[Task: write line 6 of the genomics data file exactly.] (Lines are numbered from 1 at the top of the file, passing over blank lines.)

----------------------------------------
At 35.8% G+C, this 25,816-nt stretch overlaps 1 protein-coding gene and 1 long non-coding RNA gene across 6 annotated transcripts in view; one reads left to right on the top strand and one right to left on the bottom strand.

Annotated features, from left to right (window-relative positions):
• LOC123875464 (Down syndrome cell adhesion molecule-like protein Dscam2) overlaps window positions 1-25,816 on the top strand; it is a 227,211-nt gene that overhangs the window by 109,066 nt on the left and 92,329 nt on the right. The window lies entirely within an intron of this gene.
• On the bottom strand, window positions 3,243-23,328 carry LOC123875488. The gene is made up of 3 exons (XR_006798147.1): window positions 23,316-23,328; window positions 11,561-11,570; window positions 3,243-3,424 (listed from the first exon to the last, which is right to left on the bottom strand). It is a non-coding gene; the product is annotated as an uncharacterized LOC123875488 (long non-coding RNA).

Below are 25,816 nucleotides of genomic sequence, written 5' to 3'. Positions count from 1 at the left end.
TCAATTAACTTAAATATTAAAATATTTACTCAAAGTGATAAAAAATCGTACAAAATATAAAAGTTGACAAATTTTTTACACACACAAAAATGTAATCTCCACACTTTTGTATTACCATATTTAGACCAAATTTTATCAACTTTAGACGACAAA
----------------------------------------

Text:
TCAATTAACTTAAATATTAAAATATTTACTCAAAGTGATAAAAAATCGTACAAAATATAAAAGTTGACAAATTTTTTACACACACAAAAATGTAATCTCCACACTTTTGTATTACCATATTTAGACCAAATTTTATCAACTTTAGACGACAAA